What will Hariri's shock resignation mean for Lebanon?

What will Hariri's shock resignation mean for Lebanon?
Comment: The resignation of Lebanese prime minister Saad Hariri is the latest escalation in tensions between Iran and Saudi Arabia, writes Henri Mamarbachi.
8 min read
07 Nov, 2017
Hariri, whose father was assassinated, said that he feared for his life [Anadolu]
The resignation of the Lebanese Prime Minister Saad Hariri, announced on Saturday from Riyadh, is the latest episode in the tale of tensions between Iran and Saudi Arabia that are affecting the whole of the Middle East. 

Lebanon has so far been relatively successful in shielding itself against the fallout from the Syrian crisis. It may now be at risk of plunging into instability, even conflict.

For the last year Lebanon has been fragile but relatively peaceful. Surrounded by the instability and violence that is shaking the Arab world, it could have done without another crisis of its own. Alas, this weekend brought the surprise news of the resignation of its Sunni prime minister, Saad Hariri. A shock announcement, underscored with menace.

Saad's speech had the effect of dynamite in a country that is unfortunately no stranger to lethal explosions. Words could prove to be even more dangerous than the most formidable weapons, especially for a small country routinely manhandled by two powerful adversaries: Sunni Saudi Arabia and Shia Iran.

Hariri announced his resignation on the morning of Saturday 5 November during a visit to Saudi Arabia. It was met with general surprise. In his speech, he angrily accused the armed Shia movement Hizballah and its ally, the Iranian state, of having a stranglehold on Lebanon. He added that he feared for his own life.

Since October 2016, Hariri has headed a coalition cabinet in which members of Hizballah and anti-Christian, anti-Iranian and anti-Syrian parties have attempted to work together, under the guidance of the President of the Republic, Michel Aoun.

In Lebanon, where Sunnis and Shias share power with Christians, the tension between these forces is played out more clearly than in any other Arab country

Previously held in contempt, but now accepted by all the parties as a unifying element, he had courted both Tehran -  which has been steadily increasing its influence across Iraq, Lebanon and Syria - and Riyadh, ally of Washington and self-proclaimed centre of the Sunni axis in the Middle East.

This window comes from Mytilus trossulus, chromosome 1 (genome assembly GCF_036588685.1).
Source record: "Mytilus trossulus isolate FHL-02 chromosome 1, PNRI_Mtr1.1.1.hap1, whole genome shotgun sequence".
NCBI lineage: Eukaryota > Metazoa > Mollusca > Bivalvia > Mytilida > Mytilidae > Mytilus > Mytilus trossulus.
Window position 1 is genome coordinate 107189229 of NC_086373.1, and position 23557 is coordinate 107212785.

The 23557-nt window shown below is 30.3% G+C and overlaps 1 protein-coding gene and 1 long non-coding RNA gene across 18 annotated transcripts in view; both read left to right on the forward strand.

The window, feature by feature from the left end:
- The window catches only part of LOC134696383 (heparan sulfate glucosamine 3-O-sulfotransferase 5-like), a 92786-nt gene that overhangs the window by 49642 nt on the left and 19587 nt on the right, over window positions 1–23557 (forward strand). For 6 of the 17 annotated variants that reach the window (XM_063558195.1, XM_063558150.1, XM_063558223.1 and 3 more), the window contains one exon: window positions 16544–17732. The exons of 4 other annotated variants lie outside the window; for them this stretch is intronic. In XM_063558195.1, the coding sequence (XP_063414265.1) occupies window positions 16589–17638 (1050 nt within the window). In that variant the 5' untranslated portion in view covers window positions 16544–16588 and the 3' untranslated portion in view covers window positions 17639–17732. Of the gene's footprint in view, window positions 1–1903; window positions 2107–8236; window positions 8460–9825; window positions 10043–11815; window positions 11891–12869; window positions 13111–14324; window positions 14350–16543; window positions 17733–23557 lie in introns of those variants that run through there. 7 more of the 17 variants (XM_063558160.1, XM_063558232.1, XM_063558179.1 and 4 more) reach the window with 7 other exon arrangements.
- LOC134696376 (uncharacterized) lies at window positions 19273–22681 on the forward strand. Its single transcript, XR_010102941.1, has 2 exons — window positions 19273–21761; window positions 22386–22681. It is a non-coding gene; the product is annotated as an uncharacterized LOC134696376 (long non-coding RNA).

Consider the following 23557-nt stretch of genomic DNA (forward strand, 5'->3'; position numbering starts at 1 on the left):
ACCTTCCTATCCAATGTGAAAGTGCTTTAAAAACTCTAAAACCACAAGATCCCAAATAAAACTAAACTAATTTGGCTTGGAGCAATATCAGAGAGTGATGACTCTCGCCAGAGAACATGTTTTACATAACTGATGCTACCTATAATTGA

In Lebanon, where Sunnis and Shias share power with Christians, the tension between these forces is played out more clearly than in any other Arab country. The war in Syria resulted in a tacit agreement from all sides not to disrupt the internal equilibrium. But the recent successes of the Syrian regime over the uprising supported by the Gulf monarchies seems to have put an end to that precarious stability.

Lebanon now finds itself at the centre of the Iran-Saudi conflict. An increased polarisation of Lebanese society along both political and religious lines will likely result.

'This doesn't feel good'

"This is a political earthquake", a former Lebanese official told Orient XXI. "I don't know if Hariri has a plan for continuing what he's started. If not, it will be a disaster, in particular for him. He already has a reputation for not following through with things. Is he prepared for this fight? I don't know…"

The situation has worrying implications for the economy. Lebanon had begun a difficult process of recovery over the last year, mainly thanks to tourism and the gradual return of market confidence. One economic official was cautiously reassuring: "This doesn't feel good, but in financial terms, it is a manageable crisis."

What will be the end result for Lebanon? Successive defeats of jihadist fighters in Syria and Iraq suggest that threat may be weakening.

The King of Saudi Arabia Salman bin Abdulaziz Al Saud (R) receives
Former Prime Minister of Lebanon Saad Hariri, who resigned in Riyadh,
on November 06, 2017 [Anadolu]

Why does the situation feel so dangerous?

Though the current crisis had clearly been brewing for sometime, it is too early for more than conjecture. Here are some possible interpretations:

- In a rupture with tradition, Saad Hariri announced his resignation not at home in Lebanon, but during a trip to Saudi Arabia which apparently took place with some urgency, though he had already been there just a few days before. The announcement was made on Saudi television, on the satellite channel Al-Arabiya, one of the Saudi Kingdom's principal instruments in its war of information with the Iranian leadership.

The urgency of the announcement suggests the head of the Lebanese government could not (perhaps for security reasons?) or did not want to wait until his return to Beirut, where neither his colleagues nor President Michel Aoun seem to have had any idea what he was planning.

- This piece of political theatre casts suspicion on the Saudi Crown Prince Mohammed bin Salman, (or MBS) as the architect and controller of events. MBS has just cemented his power by ridding himself of Prince Miteb, head of the National Guard and son of the former King Abdallah, who was amongst dozens of princes and businessmen arrested last weekend for alleged corruption.

Saad Hariri read his declaration sitting behind a desk, next to a Lebanese flag. His Lebanese detractors say this made him look like a puppet of the Saudi administration.